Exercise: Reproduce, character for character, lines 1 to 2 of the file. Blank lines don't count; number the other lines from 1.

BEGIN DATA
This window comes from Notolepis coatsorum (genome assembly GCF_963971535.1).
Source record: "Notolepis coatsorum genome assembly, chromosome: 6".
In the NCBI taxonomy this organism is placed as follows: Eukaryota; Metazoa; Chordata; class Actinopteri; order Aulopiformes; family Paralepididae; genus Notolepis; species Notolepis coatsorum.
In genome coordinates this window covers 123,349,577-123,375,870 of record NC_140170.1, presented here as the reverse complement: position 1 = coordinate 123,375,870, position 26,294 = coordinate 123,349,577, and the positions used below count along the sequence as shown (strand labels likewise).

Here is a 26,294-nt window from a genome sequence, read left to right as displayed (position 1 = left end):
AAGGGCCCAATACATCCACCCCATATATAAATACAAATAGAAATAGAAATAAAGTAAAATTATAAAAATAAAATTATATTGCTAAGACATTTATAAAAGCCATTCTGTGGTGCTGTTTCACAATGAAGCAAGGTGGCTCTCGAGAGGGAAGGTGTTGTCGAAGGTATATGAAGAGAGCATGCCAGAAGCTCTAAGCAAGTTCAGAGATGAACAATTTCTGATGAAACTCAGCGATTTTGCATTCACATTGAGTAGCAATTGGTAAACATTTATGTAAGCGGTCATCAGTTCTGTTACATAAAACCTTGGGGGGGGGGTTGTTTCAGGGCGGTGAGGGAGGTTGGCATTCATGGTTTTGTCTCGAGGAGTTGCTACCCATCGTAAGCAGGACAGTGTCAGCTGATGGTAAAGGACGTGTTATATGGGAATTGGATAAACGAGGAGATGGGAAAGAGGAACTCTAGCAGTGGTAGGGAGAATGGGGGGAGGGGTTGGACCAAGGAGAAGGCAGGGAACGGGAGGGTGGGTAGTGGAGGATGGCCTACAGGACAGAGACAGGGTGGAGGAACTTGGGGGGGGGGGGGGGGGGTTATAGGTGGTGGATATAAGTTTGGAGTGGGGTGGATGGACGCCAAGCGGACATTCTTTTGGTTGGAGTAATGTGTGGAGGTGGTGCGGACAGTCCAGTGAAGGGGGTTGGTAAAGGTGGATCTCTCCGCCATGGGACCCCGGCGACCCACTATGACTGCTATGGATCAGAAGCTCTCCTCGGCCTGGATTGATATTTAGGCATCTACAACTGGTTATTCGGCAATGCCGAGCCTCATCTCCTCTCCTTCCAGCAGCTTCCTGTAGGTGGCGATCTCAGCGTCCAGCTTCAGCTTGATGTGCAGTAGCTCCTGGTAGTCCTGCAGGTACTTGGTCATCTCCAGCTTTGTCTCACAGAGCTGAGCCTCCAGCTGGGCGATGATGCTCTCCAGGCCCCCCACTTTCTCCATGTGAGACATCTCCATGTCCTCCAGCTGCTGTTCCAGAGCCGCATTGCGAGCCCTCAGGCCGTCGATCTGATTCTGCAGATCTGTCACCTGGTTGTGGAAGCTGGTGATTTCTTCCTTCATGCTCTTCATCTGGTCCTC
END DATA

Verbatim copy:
This window comes from Notolepis coatsorum (genome assembly GCF_963971535.1).
Source record: "Notolepis coatsorum genome assembly, chromosome: 6".